December 01, 2015
Note: This is Part XIV in a series of posts entitled "Evolving Beyond Behaviourism." To read Part XII, please click here.
Safety is not the absence of harm, it’s the presence and development of capability, awareness, active communication and caring.
Energy and construction companies have had to reduce their costs due to low commodity prices. Projects and operating sites have eliminated HSE advisors and technicians. External services, including training support, have been cut.
An oil and gas HSE director in Asia recently told me, “Our safety record is positive; we simply need to take more risk because we can’t afford the programs we have.”
The business unit manager for an oil major told one of his key people just last month, “It’s all about getting the gas online now. We can’t afford to be distracted from that.”
A project manager told his staff, “We were fat, we can no longer afford the ‘nice-to-haves’ we got used to. We can only afford the ‘must-haves.’”
The remarks by the senior managers above are rational and make sense on the surface. Critical action must be taken for a company's health. These include reducing overheads, finding efficiencies, and bringing production on-stream. But one has to question if these actions are consistent with company values, keeping operations safe and producing the desired result for the enterprise?
Unfortunately, as companies have cut costs we’ve seen too many managers stop leading. Again this is understandable. Our clients report they are:
facing the same, or even increased, workload with reduced resources
dealing with re-structuring, right-sizing, cost justification, re-budgeting, re-organization
managing HR actions associated with personnel reduction
re-negotiating contractors’ hours, rosters, contracts
concerned for their own job or career prospects
In the safety environment this results in both a perceived and real erosion of organizational commitment to health and safety. Employees and contractors begin to question whether their company really cares that much about safety. Already poor morale plunges further, and ripples throughout the organization. Safety incidents follow.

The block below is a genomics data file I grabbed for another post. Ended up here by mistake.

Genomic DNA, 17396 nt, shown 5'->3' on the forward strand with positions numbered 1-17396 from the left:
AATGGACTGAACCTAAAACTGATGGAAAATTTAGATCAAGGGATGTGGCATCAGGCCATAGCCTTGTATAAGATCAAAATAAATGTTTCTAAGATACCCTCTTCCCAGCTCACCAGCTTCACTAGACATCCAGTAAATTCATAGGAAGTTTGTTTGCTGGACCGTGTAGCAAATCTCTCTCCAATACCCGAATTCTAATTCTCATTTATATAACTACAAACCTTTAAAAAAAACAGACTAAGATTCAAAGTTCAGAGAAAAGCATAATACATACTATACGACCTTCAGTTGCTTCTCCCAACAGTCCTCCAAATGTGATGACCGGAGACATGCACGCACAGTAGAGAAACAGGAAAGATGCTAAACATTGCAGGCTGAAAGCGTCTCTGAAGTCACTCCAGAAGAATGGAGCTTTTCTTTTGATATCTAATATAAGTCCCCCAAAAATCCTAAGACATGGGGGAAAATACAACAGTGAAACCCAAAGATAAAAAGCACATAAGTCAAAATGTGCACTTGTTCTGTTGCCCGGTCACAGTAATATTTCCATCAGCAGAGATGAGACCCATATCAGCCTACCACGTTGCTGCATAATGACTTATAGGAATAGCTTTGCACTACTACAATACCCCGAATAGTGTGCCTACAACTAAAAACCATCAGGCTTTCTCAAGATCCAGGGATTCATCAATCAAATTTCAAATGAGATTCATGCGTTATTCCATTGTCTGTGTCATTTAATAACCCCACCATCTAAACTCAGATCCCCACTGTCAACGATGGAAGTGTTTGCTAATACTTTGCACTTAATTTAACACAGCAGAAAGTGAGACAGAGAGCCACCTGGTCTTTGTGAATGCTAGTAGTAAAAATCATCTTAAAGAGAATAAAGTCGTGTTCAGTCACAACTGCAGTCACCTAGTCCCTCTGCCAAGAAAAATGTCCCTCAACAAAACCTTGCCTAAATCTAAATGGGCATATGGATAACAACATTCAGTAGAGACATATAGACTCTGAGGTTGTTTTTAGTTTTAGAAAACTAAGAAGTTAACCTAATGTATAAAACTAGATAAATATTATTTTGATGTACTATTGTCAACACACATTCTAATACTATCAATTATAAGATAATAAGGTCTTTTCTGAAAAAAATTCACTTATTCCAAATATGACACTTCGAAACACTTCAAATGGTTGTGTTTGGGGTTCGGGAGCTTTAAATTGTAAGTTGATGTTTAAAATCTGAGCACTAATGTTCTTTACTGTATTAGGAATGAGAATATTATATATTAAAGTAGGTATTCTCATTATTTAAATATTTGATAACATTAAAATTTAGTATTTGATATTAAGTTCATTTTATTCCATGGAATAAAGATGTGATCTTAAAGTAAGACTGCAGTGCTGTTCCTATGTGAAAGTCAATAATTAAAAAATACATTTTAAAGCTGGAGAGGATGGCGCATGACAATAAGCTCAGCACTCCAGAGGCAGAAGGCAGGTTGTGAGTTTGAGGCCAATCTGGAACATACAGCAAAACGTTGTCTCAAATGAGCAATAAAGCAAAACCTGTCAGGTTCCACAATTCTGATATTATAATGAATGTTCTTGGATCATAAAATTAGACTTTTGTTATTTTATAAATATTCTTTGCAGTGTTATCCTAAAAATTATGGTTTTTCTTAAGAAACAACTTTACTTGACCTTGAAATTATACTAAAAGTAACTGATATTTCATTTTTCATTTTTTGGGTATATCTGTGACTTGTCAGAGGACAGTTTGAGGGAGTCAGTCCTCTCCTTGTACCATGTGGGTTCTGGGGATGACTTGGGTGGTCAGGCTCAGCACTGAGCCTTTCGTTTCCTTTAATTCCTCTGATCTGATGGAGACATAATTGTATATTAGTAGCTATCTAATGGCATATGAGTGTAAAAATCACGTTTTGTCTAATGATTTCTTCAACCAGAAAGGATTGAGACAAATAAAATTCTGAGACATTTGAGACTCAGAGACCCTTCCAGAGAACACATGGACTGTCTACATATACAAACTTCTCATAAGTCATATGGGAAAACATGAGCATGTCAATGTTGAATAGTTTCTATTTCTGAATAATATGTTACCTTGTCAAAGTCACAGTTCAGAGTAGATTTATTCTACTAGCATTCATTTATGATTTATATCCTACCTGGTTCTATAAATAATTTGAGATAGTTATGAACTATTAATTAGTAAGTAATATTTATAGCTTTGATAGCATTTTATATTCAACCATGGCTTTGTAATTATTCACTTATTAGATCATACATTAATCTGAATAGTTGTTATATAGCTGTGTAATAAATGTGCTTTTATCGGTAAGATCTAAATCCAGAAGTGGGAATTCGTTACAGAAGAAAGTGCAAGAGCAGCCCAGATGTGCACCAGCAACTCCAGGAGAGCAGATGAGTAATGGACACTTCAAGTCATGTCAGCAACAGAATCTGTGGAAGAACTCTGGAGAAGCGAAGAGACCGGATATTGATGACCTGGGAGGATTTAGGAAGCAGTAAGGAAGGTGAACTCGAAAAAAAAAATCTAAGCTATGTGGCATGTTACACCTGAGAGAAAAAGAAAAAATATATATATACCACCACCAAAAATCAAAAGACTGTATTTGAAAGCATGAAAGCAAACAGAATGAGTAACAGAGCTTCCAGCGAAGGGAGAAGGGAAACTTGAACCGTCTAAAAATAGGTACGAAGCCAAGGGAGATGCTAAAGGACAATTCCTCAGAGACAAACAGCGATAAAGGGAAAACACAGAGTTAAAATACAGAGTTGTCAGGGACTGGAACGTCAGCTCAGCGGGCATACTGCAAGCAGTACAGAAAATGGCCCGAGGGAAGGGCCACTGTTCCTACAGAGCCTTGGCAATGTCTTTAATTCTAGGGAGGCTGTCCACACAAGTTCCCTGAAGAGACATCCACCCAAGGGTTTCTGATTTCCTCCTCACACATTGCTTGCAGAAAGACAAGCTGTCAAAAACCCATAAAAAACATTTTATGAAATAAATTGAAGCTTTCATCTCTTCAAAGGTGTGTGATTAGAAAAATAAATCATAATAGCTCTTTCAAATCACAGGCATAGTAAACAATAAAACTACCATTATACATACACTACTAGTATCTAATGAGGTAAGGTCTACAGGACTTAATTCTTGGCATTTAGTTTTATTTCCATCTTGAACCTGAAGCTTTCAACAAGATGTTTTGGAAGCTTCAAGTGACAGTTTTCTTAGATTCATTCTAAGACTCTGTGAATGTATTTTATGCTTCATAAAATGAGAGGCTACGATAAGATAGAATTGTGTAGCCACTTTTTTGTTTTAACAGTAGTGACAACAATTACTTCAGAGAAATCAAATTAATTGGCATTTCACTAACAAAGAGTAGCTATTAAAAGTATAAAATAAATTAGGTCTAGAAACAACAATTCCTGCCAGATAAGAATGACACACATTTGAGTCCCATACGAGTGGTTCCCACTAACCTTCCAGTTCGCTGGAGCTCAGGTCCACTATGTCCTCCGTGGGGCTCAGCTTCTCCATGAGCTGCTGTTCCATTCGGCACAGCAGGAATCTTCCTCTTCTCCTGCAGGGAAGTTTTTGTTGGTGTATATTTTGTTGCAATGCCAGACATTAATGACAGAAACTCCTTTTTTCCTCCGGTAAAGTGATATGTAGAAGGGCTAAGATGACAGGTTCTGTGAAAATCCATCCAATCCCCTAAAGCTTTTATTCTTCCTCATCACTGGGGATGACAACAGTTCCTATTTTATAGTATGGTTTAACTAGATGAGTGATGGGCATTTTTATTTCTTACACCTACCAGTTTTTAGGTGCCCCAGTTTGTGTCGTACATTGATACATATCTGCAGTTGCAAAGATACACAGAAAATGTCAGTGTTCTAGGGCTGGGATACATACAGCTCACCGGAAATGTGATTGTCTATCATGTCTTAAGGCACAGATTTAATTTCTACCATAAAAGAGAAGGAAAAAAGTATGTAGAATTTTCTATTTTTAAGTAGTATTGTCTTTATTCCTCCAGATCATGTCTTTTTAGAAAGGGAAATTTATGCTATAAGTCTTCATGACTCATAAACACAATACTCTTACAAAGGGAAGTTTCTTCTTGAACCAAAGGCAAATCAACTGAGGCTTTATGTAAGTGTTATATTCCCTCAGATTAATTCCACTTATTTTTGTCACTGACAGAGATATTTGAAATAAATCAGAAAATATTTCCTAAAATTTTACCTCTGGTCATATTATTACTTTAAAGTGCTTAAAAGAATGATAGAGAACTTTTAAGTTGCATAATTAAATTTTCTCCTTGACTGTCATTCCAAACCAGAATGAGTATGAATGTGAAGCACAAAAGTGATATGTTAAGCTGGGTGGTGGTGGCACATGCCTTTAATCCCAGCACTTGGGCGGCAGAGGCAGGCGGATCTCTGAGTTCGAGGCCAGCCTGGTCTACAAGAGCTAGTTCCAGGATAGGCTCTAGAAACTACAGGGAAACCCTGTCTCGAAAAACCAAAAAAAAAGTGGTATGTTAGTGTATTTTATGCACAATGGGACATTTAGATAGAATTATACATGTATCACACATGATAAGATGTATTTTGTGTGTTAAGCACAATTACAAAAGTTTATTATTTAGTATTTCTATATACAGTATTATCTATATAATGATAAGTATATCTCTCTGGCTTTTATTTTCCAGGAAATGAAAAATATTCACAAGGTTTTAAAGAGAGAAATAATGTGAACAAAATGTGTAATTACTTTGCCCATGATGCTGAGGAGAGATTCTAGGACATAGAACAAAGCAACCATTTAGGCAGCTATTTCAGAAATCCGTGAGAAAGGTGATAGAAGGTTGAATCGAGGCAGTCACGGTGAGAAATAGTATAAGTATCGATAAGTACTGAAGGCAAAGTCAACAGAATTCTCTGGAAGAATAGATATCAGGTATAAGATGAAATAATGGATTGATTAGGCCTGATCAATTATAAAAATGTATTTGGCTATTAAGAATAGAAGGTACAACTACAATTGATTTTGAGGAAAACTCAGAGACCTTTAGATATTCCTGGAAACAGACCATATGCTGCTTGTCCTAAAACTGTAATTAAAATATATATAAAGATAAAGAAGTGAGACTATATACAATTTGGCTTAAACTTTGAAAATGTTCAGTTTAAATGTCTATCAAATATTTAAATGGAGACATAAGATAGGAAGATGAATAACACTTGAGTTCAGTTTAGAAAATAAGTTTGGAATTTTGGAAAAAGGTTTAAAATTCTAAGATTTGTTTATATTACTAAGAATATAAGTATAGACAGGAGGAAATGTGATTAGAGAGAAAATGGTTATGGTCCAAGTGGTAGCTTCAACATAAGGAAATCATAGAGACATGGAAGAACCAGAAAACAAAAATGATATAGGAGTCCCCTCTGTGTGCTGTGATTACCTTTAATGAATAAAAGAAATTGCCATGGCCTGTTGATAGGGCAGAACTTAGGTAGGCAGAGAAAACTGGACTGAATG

Candidly, I know of multiple sites where people are attributing recent serious incidents to this downward spiral of effects from a cost-reduction mentality. But this downward spiral can be offset by a cost-free investment in Safety Leadership.
It has been proven in study after study that people will act in perfect harmony with the environment that’s created by their leaders. How are we as safety leaders overcoming the challenges to safety and morale posed by the current business climate? How are we, as leaders, advancing and strengthening the character and resilience of our organizations?
Traditionally safety is viewed as the lack of harm. In our view, safety is not the lack of something, it’s the ceaseless, unyielding presence and development of capability in the organization. The capability to sense, recognize, prevent, mitigate and respond; to reach across organizational, contractual and technical boundaries (e.g., ops vs. maintenance, construction vs. commissioning). And also to bridge organizational gaps, including those caused by reduced resources.
Safety Management makes an operation more robust and typically takes investment. Safety Leadership makes an organization more resilient. Another way to say this is that Safety Leadership builds the character of the organization. This takes investment too, but the investment is intangible. It is an investment of personal commitment, trust and creativity to find new solutions. It’s not about doing more with less; rather, it’s do less with less and still BE more productive and more safe.